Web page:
wed, aug 26, 20
1 gallon jug
1 tea pot (or large pot with strainer)
1 Brewsy bag
1/2 cup of looseleaf tea leaves (you pick what tea, but preferably one with low caffeine)
1 quart of water (for tea) and additional water to fill gallon line (see step 6)
1.5 lbs of honey
Granulated sugar (amount varies based upon your sweetness preference)
Make tea by boiling 1 quart of water and then adding 1/2 cup of looseleaf tea leaves.
Cover the tea and let it simmer for about ten minutes while stirring occasionally.
Carefully add the honey to your gallon jug.
After ten minutes, strain the tea and move it to your gallon container.
Once you have finished adding the honey, vigorously shake the bottle until the honey mixes (it's okay if it does not entirely mix, but do the best you can!).
Add water (preferably cold) to fill just below the gallon line and mix again.
Open the sweetness calculator to determine how to determine how much granulated sugar you should add and how much juice you should pour out. Be sure to use the following measurements: 4 quarts, 35 grams of sugar per serving, and 8 fluid ounces per serving. Adjust sweetness as desired.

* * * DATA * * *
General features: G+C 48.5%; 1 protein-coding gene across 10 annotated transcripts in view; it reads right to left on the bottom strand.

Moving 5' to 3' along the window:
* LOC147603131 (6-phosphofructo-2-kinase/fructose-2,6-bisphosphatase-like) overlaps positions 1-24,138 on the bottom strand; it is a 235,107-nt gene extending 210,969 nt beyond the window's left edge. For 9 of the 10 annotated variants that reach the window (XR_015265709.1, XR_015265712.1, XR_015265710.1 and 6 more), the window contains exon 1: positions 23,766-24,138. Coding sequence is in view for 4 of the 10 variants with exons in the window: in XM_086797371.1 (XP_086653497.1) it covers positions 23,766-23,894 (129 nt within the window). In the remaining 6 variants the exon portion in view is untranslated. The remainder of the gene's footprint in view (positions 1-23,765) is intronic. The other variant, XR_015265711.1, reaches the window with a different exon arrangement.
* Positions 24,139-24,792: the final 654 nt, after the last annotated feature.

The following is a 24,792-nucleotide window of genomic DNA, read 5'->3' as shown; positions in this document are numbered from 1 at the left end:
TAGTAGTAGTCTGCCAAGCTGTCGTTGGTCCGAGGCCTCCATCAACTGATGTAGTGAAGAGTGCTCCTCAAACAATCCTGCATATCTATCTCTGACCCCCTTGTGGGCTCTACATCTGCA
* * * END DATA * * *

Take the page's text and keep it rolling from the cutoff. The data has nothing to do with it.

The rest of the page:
NOTE: Pick two level 'drier' than you would like your finished drink. Add no sugar if wanting to make dry or semi-dry mead
Using the values from the sweetness calculator, pour out some mead, add sugar, seal the mead again, and shake until dissolved (it's ok if it all doesn't dissolve).
Allow mead to reach room temperature (if it hasn't already), then open your Brewsy bag and pour the contents in. Seal your mead again and shake vigorously.
Replace your mead cap with your airlock (see video here), add water to 'fill line', and leave in a dark and warm place (75-77 degree F) for three days. Cover with towel if necessary for darkness and/or keeping warm. Save the juice cap!
After 3 days, move to fridge for 48 hours. Optional: Remove the airlock and replace with the original cap, but *not* tightened onto the mead container. Instead, leave it loosely on top.
After 48+ hours in the fridge, your yeast will have fallen to the bottom of your container. We recommend that you carefully pour your wine off of the sediment into a secondary container for bottling. You may find that sediment will build up again, and your wine might need to be poured off ('racked') once more. Note: this sediment is completely safe to drink if accidentally consumed.
Enjoy! Your mead will continue to improve with age.